Diomedes Díaz

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This name uses Spanish naming customs: the first or paternal family name is Díaz and the second or maternal family name is Maestre.
Diomedes Diaz
Diomedesdiaz2.png
Background information
Birth name Diomedes Díaz Maestre [1]
Also known as El Cacique de La Junta
Born (1957-05-26)May 26, 1957
San Juan del Cesar, La Guajira, Colombia
Died December 22, 2013(2013-12-22) (aged 56)
Valledupar, Cesar, Colombia
Genres Vallenato, Latin, dance-pop
Occupation(s) Singer
Years active 1976–2013
Labels Sony Music

Diomedes Díaz Maestre[1] (26 May 1957 – 22 December 2013[2]) was a Colombian vallenato singer, songwriter, and composer. His nickname, "El Cacique de la Junta" ("the Chieftain of La Junta"), was given to him by another vallenato singer, Rafael Orozco Maestre, to honor Díaz's birthplace.[3]

Early years (1957–1997)[edit]

Díaz was born and raised on a farm called "Carrizal" on the outskirts of San Juan del Cesar, La Guajira. His father, Rafael Maria Díaz, and his mother, Elvira Maestre, were poor. His childhood was spent helping his parents and eight brothers with farm duties, while he was musically influenced by his locally renowned uncle, Martin Elias. His friends nicknamed him "El Chivato" ("the little goat"), making fun of his young vibrating voice. Eventually an uncle decided to help him train his voice and compose songs; Diomedes mastered his vocal training and was invited to perform at parties. He moved to Valledupar to work as a gardener, and also worked as a messenger and office boy for local radio station Radio Guatapuri. Between 1974 and 1975, he got his first recording deal with Jorge Quiróz and Luciano Poveda, a vallenato group. They recorded the song "La Negra and Cantor Campesino", which won Díaz fame. He also composed the song "Cariñito de Mi Vida" which was sung by his school friend and upcoming Vallenato singer Rafael Orozco.[citation needed]

Diomedes Díaz being paraded on the streets of Valledupar after the release of one of his albums.

Díaz received invitations to more parties, gigs and reunions, and his voice captivated a new generation of fans. At the cultural week for a local high school, he met Rafael Orozco Maestre, an emerging vallenato singer who would give Díaz his famous nickname El Cacique de La Junta. After saving money, he recorded his first LP, with accordionist Nafer Durán, which was played on radio stations and catapulted Díaz to regional fame.[citation needed]

Death[edit]

Díaz died 22 December 2013 of cocaine overdose at age 56. Hundreds of people reportedly swarmed around a firetruck that carried his body for display in the main square of Valledupar, the singer-songwriter’s hometown. His death came three days after he released a new CD.[4]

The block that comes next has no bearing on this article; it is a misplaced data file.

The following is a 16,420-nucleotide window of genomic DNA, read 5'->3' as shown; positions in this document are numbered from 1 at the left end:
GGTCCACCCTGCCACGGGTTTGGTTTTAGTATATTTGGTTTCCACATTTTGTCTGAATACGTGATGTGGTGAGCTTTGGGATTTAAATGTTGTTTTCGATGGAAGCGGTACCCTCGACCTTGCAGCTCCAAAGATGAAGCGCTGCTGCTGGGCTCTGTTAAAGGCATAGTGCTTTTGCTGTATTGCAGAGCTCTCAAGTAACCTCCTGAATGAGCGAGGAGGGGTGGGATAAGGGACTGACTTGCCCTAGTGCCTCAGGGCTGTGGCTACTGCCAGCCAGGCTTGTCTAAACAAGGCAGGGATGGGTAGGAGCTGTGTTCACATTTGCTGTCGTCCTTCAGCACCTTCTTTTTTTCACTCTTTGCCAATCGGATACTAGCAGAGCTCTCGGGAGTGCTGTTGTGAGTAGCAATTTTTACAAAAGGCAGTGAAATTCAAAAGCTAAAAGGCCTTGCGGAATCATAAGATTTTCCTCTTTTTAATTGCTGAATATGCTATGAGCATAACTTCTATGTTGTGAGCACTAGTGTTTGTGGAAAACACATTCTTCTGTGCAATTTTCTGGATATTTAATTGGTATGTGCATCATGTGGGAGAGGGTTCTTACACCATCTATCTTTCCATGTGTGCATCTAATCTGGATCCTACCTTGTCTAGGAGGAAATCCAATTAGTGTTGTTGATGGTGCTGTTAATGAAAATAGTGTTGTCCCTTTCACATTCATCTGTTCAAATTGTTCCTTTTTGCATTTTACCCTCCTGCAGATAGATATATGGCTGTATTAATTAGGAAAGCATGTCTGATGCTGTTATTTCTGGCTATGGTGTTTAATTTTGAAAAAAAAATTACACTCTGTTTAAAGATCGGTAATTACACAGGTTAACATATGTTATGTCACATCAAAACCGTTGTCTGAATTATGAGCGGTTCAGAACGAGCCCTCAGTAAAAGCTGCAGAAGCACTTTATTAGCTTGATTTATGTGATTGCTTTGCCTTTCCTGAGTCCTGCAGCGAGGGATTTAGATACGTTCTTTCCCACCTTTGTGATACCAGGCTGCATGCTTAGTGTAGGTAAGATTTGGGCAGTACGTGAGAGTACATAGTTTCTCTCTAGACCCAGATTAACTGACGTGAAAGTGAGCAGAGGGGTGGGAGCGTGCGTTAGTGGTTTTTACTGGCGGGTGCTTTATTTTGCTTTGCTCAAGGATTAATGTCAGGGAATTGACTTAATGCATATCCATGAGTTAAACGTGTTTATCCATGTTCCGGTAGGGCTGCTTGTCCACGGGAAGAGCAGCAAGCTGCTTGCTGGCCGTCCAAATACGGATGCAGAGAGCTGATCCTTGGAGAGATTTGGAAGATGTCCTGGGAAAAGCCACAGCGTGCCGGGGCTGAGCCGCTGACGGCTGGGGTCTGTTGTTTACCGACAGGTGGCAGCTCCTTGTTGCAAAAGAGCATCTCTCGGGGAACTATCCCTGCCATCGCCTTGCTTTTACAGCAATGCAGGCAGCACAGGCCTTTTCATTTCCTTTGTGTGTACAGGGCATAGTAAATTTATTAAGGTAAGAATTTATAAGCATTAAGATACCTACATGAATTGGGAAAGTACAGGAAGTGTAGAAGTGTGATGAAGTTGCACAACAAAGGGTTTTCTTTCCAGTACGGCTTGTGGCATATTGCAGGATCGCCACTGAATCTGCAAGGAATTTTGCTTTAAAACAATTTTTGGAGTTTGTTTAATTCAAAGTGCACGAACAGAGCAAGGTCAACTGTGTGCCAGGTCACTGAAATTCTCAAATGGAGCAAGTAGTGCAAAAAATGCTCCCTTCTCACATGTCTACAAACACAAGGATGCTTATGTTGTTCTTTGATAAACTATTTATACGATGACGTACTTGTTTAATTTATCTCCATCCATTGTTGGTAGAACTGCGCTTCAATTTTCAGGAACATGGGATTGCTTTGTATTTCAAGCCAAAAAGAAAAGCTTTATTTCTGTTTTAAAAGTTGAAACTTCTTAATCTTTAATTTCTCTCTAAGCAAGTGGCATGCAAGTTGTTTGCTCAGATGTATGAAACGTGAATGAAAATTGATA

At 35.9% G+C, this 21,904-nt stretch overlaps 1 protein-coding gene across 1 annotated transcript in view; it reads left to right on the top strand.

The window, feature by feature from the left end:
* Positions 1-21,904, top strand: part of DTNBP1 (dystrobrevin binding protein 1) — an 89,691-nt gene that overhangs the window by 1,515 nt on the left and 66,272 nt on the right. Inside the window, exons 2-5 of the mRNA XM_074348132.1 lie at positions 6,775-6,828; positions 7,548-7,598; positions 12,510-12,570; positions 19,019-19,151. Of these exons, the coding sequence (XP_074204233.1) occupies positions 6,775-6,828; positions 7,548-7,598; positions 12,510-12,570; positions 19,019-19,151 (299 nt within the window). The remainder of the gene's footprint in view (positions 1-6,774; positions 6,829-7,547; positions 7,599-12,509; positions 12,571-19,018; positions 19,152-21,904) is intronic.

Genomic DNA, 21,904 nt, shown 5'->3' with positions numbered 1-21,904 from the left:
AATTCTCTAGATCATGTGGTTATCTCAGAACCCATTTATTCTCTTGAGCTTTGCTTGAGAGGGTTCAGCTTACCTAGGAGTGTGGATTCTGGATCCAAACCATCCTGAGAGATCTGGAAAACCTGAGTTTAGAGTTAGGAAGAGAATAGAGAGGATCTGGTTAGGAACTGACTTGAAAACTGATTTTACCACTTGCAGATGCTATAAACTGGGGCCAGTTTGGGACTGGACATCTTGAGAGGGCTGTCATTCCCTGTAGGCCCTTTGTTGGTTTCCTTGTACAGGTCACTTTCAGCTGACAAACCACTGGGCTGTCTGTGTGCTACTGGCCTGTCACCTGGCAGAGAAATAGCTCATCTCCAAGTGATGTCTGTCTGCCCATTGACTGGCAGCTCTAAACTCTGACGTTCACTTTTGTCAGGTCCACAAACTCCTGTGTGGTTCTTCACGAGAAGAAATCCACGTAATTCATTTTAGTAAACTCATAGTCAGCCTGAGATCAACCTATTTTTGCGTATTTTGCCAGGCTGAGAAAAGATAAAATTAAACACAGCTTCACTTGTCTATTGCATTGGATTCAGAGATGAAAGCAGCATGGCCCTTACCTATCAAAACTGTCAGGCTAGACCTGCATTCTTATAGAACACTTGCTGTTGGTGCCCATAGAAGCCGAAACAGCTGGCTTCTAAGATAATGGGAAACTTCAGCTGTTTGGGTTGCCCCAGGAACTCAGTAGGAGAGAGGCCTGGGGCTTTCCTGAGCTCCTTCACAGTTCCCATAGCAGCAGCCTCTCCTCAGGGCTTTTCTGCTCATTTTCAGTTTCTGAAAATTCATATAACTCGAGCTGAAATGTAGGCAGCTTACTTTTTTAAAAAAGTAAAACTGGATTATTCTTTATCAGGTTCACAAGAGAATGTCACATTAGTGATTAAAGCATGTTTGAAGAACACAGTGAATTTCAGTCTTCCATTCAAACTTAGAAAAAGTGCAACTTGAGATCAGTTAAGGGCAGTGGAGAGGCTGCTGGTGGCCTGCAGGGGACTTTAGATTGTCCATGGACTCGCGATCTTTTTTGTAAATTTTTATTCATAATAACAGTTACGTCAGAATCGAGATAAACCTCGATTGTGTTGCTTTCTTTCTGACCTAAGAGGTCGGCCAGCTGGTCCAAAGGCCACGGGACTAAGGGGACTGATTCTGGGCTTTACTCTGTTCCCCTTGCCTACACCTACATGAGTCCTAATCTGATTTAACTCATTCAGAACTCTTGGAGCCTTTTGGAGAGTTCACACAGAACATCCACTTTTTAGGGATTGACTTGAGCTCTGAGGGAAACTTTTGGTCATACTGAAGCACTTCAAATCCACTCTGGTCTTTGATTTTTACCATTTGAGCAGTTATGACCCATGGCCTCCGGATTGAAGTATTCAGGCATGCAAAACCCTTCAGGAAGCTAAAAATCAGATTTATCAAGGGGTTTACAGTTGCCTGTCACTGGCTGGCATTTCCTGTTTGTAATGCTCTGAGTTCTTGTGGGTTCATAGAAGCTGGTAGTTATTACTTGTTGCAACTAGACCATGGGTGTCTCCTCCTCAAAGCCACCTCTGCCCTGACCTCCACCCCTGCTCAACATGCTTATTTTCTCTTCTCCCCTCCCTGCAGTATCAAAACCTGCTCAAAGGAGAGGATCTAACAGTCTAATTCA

Doris Adriana Niño[edit]

Homicide[edit]

During the night of 14–15 May 1997, Díaz was having a party in his apartment in Bogotá, when a friend, Doris Adriana Niño, was killed.[5][6] According to the Constitutional Court of Colombia, some people at the party, including Niño, consumed drugs, but it is not clear if she was involuntarily forced to take drugs or did so voluntarily. The report says that Niño was raped, and had an argument with a pregnant woman at the party, Luz Consuelo Martínez.[6] Niño died that night, and her body appeared on the outskirts of Bogotá, near the Village of San Onofre, municipality of Combita, (Boyacá Department).[citation needed]

Legal proceedings[edit]

Diomedes Diaz

Díaz was captured by order of the Attorney general's office on 3 October 1997, and was given house arrest after proving he was suffering from Guillain–Barré syndrome. On 11 August 2000, a judge ordered Díaz transferred to jail, considering that his illness had been considerably overcome. When authorities went to his house to complete the transfer, Díaz had escaped and found refuge with an illegal paramilitary group headed by Rodrigo Tovar.[7]

During the trial, Díaz was tried as an "absent inmate"; the judge concluded that Niño had a great amount of drugs the night she died, but the Attorney General's Office determined that her death had been caused by provoked asphyxiation. The Colombian Bureau of Legal Medicine determined that she had died from pressure put over her mouth and nose. On 20 August 2002, after a year and a half of evading house arrest, Díaz turned himself in to authorities in Valledupar, accompanied by two of his lawyers.[5] On 21 August 2002, a Colombian Superior Tribunal reduced his jail term from 144 to 37 months; Niño's family protested that the sentence was too low.[5] He had already spent a year in jail and had two years pending before his escape. According to the trial, Díaz did not commit unintentional homicide (homicidio preterintencional), in which the aggressor wants to induce damage but ends up causing death, as the previous judge had ruled. Instead, it was determined that he had committed involuntary manslaughter (homicidio culposo), which according to Colombian law, is a less severe than unintentional homicide.[5]

Criticism of trial[edit]

Doris Adriana Niño's family, especially her brother Rodrigo, criticized the lenient treatment given to Díaz by authorities as he expressed in statements after Díaz turn himself in: